One of the intentions in the establishment of the DCR and a principle underpinning the proposed changes is to normalise donor conception, to validate a person’s donor conception story and to encourage openness about the practice. Penalties for breaches of contact preferences are not aligned with these principles.
Who can access the DCR and what information will they get?
The YourSAy Quick Guide – Who can access the DCR? provides information about who can access what information on the DCR.
Can anyone else access information held by the DCR?
Only those people directly impacted by donor conception (the donor; donor-conceived persons and their direct descendants; and recipient parent(s)) would have access to the information held by the DCR.
In some instances, access may need to be facilitated through a manual process outside of the electronic DCR.
Assisted reproductive treatment clinics already access and update information relating to their clients when they input records and information into the DCR via a secure clinic portal.
Will a donor ever be recognised as a legal parent of the donor-conceived child?
No. Donors are not legal parents under the law. Part 2A of the Family Relationships Act 1975 clearly outlines this. Donors have no parental rights. Donors are not liable to pay child support. Donor-offspring are not eligible to contest the will of the donor.
What impact does direct-to-consumer genetic testing have on donor anonymity?
Multiple online companies offer direct-to-consumer genetic testing for the purpose of genealogy and family history research. Popular DNA testing websites include Ancestry.com, 23andMe, MyHeritage, and FamilyTreeDNA.com. These websites offer services to identify genetic relatedness between other users by matching them with users in their database.
Donor-conceived people are increasingly turning to DNA matching websites to match with genetic relatives and identify their biological parents. Moreover the increasing prevalence of these services means that there is greater likelihood than ever of people accidentally discovering that they are donor-conceived.
Sites allow users who have ‘matched’ to contact each other directly within their systems. Users are then able to deduce further family relationships. In this way donors and donor-conceived people who are not registered on the genetic testing sites can potentially be identified.
These services and their rapid growth raise issues in relation to consent for those who have not registered to be matched through the sites but are identified through the process. The impact on these parties and those who discover unexpected information about their close genetic relationships could potentially be significant.
Will birth certificates show the donor’s name?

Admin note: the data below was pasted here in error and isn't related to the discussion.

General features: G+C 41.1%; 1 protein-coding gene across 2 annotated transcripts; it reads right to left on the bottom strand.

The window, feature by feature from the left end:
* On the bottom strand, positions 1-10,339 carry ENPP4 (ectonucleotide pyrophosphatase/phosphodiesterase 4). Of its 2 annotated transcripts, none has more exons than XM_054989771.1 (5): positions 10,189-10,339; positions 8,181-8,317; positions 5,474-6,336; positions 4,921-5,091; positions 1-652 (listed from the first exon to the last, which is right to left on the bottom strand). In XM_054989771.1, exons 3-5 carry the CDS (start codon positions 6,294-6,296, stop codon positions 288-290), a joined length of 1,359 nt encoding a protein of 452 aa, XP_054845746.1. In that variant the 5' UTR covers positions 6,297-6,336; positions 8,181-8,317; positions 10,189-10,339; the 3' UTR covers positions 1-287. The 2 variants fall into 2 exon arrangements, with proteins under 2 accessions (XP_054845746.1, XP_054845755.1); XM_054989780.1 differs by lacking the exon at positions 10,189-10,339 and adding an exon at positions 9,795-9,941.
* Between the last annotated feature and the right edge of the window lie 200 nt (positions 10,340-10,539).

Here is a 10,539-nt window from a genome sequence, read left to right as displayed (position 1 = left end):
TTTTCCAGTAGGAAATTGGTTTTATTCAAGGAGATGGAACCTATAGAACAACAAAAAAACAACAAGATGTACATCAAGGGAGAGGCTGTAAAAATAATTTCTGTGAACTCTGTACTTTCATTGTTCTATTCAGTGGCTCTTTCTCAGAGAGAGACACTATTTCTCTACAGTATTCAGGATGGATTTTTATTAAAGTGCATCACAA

The birth certificate issued for a donor-conceived person under 18 (born on or after the commencement of amendments to the Births, Deaths and Marriages Registration Act 1996) would have a notation of their donor-conceived status (excluding the donor’s name). This ensures the birth certificate of future donor-conceived people accurately reflects their genetic heritage from birth and provides them with choice about accessing more information when they are ready.
Where the donor and legal parents’ consent, a donor-conceived person under 18 (born before or after the commencement of amendments) may request a birth certificate that includes the names of their genetic parent(s) and their legal parents.
A donor-conceived person aged 18 and over (born before or after the commencement of amendments) would have birth certificate options including an ‘integrated birth certificate’ which includes the names of their genetic parent(s) and their legal parents; a birth certificate notated with a person’s donor conceived status (excluding the donor’s name); and a standard birth certificate.
Will support services be provided for people accessing the DCR?
Previous consultation has told us that donors and donor-conceived people want choice about whether to engage with support services and the ability to choose their own provider.
An appropriately qualified and experienced intermediary support and counselling service would be engaged by the Government to undertake ‘search’, ‘find’ and ‘outreach’ between parties and counselling available (upon request) for donors, their families and donor-conceived people where it relates to donations provided prior to September 2004.
All participants of the DCR, including those relating to a pre-September 2004 donation, would have choice about any counselling they wish to undertake, enabling them to select the level and type of service, and a provider based on their personal circumstances and preferences. An online ‘library’ accessible outside the DCR would provide resources and links to relevant information for those that prefer not to engage with a service provider.
How is information held by the DCR verified?
The DCR already has data linkages with the South Australian Births, Deaths, and Marriages Register where needed to verify births, identities, and provide donor information from private arrangements.
Information entered into the register by participants such as biographical statements and diagnosed medical conditions is not verifiable.
Need more information or wish to provide feedback?
The YourSAy webpage contains further information and resources about the DCR.
Written comments and feedback on the draft Amendment Bill can be sent to email@example.com by 5.00pm Tuesday, 6 December 2022.